There are many references to the Gnostics in the Christian Scriptures. Simon, described in Acts 8:9-24 may have bee one. There are also dozens of references to false witnesses, false prophets, false apostles and deceitful workers. Jude, Verses 4 to 9 apparently condemns Gnostics as "...certain men" who " have secretly slipped in among you,".

Although various Gnostic leaders had diverse beliefs, a common teaching was that converts would be saved through knowledge. They cannot be reborn or regenerated through water baptism.  1 One of the most respected of the Church Fathers, Irenaeus (circa 130? - circa 200? CE), condemned the Gnostics as heretics. He wrote:

"And when we come to refute them, we shall show in its fitting-place, that this class of men have been instigated by Satan to a denial of that baptism which is regeneration to God, and thus to a renunciation of the whole [Christian] faith...For the baptism instituted by the visible Jesus was for the remission of sins" 2

Some Gnostic beliefs about baptism live on today among Evangelical and other conservative Protestant faith groups. They teach that baptism is a public acknowledgement of having been earlier saved and indwelt by the Holy Spirit. The rite of baptism has no saving, regenerative power by itself.

The Gnostics were oppressed and almost exterminated by the church in Rome and by the Roman Empire. Gnostic Christianity is currently undergoing a rebirth and is rapidly expanding in numbers.

bulletBy Pauline Christians: This was the movement founded by Paul who established a network of churches around the Mediterranean Sea. In order to become a Christian, an individual passed through the following sequence:
bulletHe/she became a convert to Christianity
bulletThey studied Christianity for a lengthy period
bulletThey were baptized. This ritual had two main results:
bullettheir sins were washed away, and
bulletthey became indwelt by the Holy Spirit

The early 1st and 2nd century church's belief that baptism ritual washed away the Christian's sins was based on a number of biblical passages: Acts 2:38, Acts 22:16, Titus 3:5, 1 Peter 3:21, and others. The belief that baptism led to salvation and an indwelling of the Holy Spirit was based on John 3:5, Acts 2:38, Galatians 3:26-28, Titus 3:5, 1 Peter 3:21 and other verses. These beliefs of the early church were confirmed by the direct teachings of the Apostles, or by individuals like Polycarp of Smyrna (~69 - ~155 CE) who had been directly taught by one or more apostles, or by individuals like Ireneaus (~130 - ~200 CE), a pupil of Polycarp. Many theologians feel that the 2nd century church continued with reasonable accuracy the beliefs and practices of primitive Pauline Christianity of the 1st century.

Some statements confirming the belief in the regenerative nature of baptism and the indwelling of the Holy Spirit as a result of baptism are seen in the writings of the early church Fathers:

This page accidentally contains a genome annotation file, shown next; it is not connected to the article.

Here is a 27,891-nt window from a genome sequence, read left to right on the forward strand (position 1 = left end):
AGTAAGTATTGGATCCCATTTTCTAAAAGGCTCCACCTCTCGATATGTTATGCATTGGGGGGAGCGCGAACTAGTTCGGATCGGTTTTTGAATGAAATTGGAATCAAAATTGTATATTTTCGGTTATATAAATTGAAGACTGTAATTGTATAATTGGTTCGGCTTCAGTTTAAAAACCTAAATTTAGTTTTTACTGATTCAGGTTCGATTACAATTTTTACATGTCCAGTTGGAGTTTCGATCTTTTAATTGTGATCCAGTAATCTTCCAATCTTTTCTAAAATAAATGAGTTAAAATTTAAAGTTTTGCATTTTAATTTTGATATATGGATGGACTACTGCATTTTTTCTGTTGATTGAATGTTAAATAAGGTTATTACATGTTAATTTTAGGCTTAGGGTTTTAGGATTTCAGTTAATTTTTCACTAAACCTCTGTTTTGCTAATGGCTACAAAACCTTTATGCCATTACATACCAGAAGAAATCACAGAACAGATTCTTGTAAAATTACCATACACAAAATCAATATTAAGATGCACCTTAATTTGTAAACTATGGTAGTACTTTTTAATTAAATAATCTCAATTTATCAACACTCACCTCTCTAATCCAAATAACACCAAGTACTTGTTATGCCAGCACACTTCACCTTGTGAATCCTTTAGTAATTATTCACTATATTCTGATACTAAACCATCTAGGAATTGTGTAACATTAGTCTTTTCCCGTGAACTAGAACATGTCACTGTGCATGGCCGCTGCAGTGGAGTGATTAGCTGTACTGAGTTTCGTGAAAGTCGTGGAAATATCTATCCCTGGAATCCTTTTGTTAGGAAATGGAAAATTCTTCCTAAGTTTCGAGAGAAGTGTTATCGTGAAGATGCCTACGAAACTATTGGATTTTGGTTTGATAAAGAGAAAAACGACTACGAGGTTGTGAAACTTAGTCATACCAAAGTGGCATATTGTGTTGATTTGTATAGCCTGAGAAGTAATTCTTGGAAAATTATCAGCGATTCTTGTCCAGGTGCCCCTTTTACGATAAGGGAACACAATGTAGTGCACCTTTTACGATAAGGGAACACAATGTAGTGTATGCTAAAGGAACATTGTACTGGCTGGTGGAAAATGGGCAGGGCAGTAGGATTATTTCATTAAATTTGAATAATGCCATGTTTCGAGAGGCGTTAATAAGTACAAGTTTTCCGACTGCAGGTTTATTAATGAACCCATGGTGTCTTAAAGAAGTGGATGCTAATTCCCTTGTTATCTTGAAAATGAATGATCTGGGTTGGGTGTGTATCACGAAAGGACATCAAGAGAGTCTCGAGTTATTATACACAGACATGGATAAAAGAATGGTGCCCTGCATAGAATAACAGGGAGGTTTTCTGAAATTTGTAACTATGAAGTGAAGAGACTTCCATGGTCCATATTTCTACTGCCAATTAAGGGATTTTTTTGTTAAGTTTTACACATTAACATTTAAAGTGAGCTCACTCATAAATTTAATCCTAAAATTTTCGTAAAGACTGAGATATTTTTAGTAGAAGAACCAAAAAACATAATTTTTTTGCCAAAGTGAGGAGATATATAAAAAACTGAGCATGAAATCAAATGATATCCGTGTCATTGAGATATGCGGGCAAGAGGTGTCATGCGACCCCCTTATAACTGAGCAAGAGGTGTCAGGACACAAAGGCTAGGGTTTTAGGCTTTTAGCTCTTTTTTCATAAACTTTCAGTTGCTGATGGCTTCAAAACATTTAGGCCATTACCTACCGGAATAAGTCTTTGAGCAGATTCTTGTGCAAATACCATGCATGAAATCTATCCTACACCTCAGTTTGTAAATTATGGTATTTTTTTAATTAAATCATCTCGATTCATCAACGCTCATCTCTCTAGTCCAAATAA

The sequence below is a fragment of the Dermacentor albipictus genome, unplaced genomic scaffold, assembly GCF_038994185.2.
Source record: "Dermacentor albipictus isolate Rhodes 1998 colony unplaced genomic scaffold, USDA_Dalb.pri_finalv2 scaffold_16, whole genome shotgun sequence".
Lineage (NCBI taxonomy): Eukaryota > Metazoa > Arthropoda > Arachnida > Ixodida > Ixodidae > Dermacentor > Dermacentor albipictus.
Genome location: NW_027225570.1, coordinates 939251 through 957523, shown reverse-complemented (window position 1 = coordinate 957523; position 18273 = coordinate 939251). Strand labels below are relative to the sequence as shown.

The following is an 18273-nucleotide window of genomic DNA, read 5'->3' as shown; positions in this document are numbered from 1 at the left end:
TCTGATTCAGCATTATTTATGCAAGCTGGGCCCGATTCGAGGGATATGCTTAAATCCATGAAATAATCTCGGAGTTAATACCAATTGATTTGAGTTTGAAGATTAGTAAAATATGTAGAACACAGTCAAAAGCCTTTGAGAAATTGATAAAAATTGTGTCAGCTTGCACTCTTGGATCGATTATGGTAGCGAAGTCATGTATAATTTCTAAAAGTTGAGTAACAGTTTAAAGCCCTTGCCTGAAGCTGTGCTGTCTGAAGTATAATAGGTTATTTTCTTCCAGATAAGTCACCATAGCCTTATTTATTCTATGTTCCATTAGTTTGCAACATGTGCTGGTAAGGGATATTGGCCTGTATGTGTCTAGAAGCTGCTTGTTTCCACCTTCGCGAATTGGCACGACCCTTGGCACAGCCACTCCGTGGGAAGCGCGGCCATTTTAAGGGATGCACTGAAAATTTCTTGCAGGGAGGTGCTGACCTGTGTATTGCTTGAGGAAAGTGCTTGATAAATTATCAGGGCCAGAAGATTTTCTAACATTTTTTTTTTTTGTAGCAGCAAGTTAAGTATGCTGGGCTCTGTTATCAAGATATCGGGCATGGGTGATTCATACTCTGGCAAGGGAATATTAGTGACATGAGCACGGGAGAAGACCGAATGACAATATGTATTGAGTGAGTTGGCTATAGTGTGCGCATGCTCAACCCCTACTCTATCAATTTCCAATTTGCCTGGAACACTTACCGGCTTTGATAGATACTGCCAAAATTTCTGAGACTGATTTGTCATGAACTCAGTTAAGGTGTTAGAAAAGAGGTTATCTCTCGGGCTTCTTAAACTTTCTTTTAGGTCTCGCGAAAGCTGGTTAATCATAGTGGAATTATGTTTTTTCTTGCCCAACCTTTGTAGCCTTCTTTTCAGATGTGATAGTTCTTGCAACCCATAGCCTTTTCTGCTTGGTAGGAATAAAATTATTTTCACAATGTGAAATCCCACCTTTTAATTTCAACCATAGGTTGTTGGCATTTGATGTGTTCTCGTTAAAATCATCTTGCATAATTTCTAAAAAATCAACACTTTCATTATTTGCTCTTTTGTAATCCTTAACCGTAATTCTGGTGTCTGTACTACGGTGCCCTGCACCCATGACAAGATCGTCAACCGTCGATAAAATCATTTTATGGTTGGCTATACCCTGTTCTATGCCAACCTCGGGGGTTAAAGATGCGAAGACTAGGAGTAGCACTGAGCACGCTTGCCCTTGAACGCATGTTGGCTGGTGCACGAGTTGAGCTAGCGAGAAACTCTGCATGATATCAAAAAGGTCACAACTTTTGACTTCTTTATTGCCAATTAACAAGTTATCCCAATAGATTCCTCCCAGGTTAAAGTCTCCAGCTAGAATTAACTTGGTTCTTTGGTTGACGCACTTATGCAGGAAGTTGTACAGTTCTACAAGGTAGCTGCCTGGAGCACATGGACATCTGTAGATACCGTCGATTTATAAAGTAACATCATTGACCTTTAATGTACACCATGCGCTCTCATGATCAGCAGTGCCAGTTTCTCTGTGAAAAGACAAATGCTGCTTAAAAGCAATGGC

bulletJustin Martyr (~100 to ~165 CE): Discussing how a Christian obtains God's promises: "There is no other [way] than this - to become acquainted with Christ, to be washed in the fountain spoken of by Isaiah for the remission of since, and for the remainder, to live sinless lives." 3
bulletIreneaus (~130 - ~200 CE): "As we are lepers in sin, we are made clean from our old transgressions by means of the sacred water and the invocation of the Lord. We are thus spiritually regenerated as newborn infants, even as the Lord has declared: 'Except a man be born again through water and the Spirit, he shall not enter into the kingdom of heaven.' " 4 The "invocation of the Lord" may refer to the phrase "Jesus is Lord" which the initiate said during baptism.
bulletBishop Cyprian of Carthage (~200 - 258 CE): "But later, by the help of the water of new birth, the stain of former years was washed away, and a light from above -- serene and pure -- was infused into my reconciled heart. Then through the Spirit breathed from heaven, a second birth restored me to a new man." 5 He describes that baptism canceled his sins, the Holy Spirit indwelt his body, he was born again, and changed his behavior.

Pauline Christianity eventually became the main Christian church, centered in Rome.

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References

  1. D.W. Bercot, "Will the real heretics please stand up: A new look at today's Evangelical Church in the light of early Christianity," Scroll Publ., (1989) Read reviews or order this book safely from Amazon.com online book store
  2. Irenaeus, "Against Heresies," Book 1, Chapter 21, at: http://ccel.wheaton.edu/
  3. Justin Martyr, "Trypho," Chapter 44.
  4. Irenaeus, "Fragments from lost writings," #34
  5. Cyprian, "To Donatus," Sec. 3
  6. "Baptism: Initiation and Regeneration," at: http://www.catholicapologetics.org/
  7. Dan Corner, "Scriptural study refuting baptismal regeneration," at: http://www.voicenet.com/~gospel/baptism.htm

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Copyright 2000 to 2008 by Ontario Consultants on Religious Tolerance
Originally written: 2000-MAR-21
Latest update: 2008-MAR-08
Author: B.A. Robinson